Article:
Until we intervened, TTC planned to remove and destroy old signage, including irreplaceable signs and signs that are apparently working fine. After a write-in campaign and some publicity, TTC staff unofficially decided to preserve the Paul Arthur signs at TTC indefinitely (not what I wanted, but at least they aren’t being destroyed), and Adam Giambrone has mused that old signs will be preserved.
Let’s call that a partial victory. For historical interest, the rest of the original campaign was as shown below. But check the new campaign to write in with comments on how new signage works.
When cleanup means destruction
At a TTC meeting on 2007.04.18, the late Don Léger described TTC’s plans to clean up its filthy subway stations. St. George is a priority for the summer, since its walls are grimy and many expansion joints are corroded.
Almost off the cuff, he mentioned that there were some old signs there that would be “removed.” He meant “removed and destroyed.”
When renovation means destruction
Pape (drawings; photos), Victoria Park, and Islington/Kipling stations are scheduled for renovation. In all cases, and explicitly in the case of Pape, old signs will be removed and signs of the current “standard” will be installed. What is meant here is “removed and destroyed.”
When safety means destruction
- Original version
The walls on the outside edges of the platforms at Eglinton station do not leave enough room for workers to stand as trains pass by. The walls will have to be taken down and displaced by up to two feet. Not only does Eglinton have much-beloved Vitrolite tiles, it has a unique version of the TTC typeface, which is itself unique in the first place (photo). The exact design of the words EGLINTON on the walls is not found anywhere else. But those walls will be removed. What is meant here is “removed and destroyed.”
- Update (2007.07.11)
According to what TTC staff have told Steve Munro, alcoves will be installed in the walls for the same safety purpose. Indeed as Steve says, if they do that right, most or all of the sign panels could remain in place.
When sarcophagi mean destruction
At the behest of a little-known nonprofit group, TTC has committed scarce dollars to a harebrained and contemptuous scheme of dolling up three stations, Museum, St. Patrick, and Osgoode, in some kind of drag that relates to their locations or themes. Museum will have something to do with the Royal Ontario Museum, for example, largely through turning columns into sarcophagi.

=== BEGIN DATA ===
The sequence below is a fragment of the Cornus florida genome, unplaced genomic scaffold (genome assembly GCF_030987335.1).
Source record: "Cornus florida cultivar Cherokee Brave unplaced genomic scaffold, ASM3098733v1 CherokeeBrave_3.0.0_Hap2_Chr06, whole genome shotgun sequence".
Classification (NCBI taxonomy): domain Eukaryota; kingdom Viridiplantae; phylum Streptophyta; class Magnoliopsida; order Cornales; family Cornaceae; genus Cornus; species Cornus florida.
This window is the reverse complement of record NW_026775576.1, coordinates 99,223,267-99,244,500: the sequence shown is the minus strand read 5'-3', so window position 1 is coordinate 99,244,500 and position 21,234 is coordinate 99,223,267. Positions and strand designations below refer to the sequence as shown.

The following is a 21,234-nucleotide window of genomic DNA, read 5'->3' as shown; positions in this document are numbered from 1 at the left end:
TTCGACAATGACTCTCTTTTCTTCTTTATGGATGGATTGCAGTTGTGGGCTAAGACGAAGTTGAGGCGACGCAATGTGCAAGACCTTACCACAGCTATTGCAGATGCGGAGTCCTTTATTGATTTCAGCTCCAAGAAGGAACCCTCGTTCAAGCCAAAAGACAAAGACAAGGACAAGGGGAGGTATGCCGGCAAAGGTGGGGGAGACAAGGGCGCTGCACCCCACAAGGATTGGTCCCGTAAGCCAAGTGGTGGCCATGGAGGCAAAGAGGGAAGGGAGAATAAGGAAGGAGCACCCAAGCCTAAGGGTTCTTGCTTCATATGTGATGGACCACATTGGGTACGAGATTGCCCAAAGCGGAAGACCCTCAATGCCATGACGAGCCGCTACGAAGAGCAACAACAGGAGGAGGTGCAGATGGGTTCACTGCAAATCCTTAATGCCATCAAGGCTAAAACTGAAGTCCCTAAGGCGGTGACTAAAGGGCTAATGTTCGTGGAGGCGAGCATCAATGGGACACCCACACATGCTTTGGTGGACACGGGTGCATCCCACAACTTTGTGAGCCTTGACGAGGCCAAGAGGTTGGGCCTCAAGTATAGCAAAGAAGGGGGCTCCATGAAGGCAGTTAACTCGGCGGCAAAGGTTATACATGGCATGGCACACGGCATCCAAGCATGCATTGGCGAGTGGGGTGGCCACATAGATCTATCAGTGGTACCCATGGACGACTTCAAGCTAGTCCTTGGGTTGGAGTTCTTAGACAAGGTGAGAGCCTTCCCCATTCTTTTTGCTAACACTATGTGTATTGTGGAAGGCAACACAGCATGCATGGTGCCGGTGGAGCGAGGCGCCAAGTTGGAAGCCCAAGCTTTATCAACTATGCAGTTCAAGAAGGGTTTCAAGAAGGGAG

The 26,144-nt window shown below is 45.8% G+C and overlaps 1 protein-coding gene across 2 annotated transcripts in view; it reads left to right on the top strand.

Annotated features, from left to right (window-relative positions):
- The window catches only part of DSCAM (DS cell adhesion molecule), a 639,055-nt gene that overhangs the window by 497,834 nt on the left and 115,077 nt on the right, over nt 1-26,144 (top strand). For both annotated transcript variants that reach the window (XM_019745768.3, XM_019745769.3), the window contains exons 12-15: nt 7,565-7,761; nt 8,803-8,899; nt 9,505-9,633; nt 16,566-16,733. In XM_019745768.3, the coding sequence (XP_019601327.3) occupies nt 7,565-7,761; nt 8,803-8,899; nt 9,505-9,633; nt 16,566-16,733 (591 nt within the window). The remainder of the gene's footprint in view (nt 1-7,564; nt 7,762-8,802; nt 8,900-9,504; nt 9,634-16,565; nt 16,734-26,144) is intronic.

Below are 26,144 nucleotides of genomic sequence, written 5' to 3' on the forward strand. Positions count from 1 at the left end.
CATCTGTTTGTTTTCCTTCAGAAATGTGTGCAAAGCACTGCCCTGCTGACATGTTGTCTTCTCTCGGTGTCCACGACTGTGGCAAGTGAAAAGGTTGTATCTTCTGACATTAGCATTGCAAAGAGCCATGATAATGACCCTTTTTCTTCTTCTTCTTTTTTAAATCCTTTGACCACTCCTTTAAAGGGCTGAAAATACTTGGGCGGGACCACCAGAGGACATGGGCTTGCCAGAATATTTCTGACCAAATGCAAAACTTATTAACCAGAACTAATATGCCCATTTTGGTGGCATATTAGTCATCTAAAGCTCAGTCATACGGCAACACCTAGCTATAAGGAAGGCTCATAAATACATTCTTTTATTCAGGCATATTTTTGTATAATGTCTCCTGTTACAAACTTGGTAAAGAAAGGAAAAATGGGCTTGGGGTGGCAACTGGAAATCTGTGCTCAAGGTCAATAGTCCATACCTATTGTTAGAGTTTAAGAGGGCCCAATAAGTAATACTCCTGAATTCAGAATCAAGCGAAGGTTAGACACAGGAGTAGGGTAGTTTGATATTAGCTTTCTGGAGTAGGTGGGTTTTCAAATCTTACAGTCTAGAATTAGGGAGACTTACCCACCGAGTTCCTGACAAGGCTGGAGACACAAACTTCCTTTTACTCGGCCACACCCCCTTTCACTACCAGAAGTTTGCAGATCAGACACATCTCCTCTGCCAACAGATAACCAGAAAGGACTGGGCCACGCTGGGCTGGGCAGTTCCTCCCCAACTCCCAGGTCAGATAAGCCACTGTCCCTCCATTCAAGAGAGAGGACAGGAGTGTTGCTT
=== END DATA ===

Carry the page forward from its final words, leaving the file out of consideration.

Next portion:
Rendering by Diamond & Schmitt architects (from a Toronto Community Foundation report [PDF])
If that sounds ridiculous, imagine what the themes for St. Patrick and Osgoode are going to be like.
While this is the sort of frivolous megaproject that only the idle rich who never ride the subway could possibly think is a good idea, TTC is still going for it. But not only will signage be removed and destroyed in these plans, new signs may match the theme. In essence, the new signs at Museum station may use fonts and design that ask you to walk like an Egyptian.
Instead of destroying signs
I explained to TTC, via two letters to the Commission, that:
- Signage at St. George (photos) is the only example of Paul Arthur’s redesign from the 1990s. As such, they are irreplaceable artifacts that must be preserved at all cost, not simply “removed” and destroyed. Options I offered included donating signs to the ROM, where Arthur’s papers reside; displaying them in planned TTC memorabilia cases; offering them to Arthur’s widow and children; and giving them to transit fans like me.
- Signs on the walls at Eglinton could be sectioned out and maintained as museum pieces, even if they are heavy.
- I told TTC staff to their faces and put in writing that subway renovations can be used as testbeds for multiple signage redesigns. We’ll have the old signs and one or more sets of new signs in place to test. (Paul Arthur tested only one new redesign; we can test several.) I made a presentation to the Commission on 2007.06.13 that made this point.
TTC staff, commissioners, and even the executive assistants of commissioners have ignored this issue completely. While they have not explicitly authorized or barred staff from doing anything to old signs, they have implicitly authorized the destruction of signs. And you can do something about it.